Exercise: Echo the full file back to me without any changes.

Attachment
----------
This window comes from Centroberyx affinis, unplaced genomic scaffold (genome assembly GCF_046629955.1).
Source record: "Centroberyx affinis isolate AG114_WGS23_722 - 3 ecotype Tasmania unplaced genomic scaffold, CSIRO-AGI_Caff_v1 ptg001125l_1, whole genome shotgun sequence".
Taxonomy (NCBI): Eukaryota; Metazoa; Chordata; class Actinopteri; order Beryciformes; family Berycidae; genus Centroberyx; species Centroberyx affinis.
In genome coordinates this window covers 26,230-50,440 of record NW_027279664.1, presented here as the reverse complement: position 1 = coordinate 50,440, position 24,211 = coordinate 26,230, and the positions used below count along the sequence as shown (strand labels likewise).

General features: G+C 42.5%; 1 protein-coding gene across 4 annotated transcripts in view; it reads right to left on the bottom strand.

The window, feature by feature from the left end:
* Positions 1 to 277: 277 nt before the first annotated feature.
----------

This window comes from Centroberyx affinis, unplaced genomic scaffold (genome assembly GCF_046629955.1).
Source record: "Centroberyx affinis isolate AG114_WGS23_722 - 3 ecotype Tasmania unplaced genomic scaffold, CSIRO-AGI_Caff_v1 ptg001125l_1, whole genome shotgun sequence".
Taxonomy (NCBI): Eukaryota; Metazoa; Chordata; class Actinopteri; order Beryciformes; family Berycidae; genus Centroberyx; species Centroberyx affinis.
In genome coordinates this window covers 26,230-50,440 of record NW_027279664.1, presented here as the reverse complement: position 1 = coordinate 50,440, position 24,211 = coordinate 26,230, and the positions used below count along the sequence as shown (strand labels likewise).

General features: G+C 42.5%; 1 protein-coding gene across 4 annotated transcripts in view; it reads right to left on the bottom strand.

The window, feature by feature from the left end:
* Positions 1 to 277: 277 nt before the first annotated feature.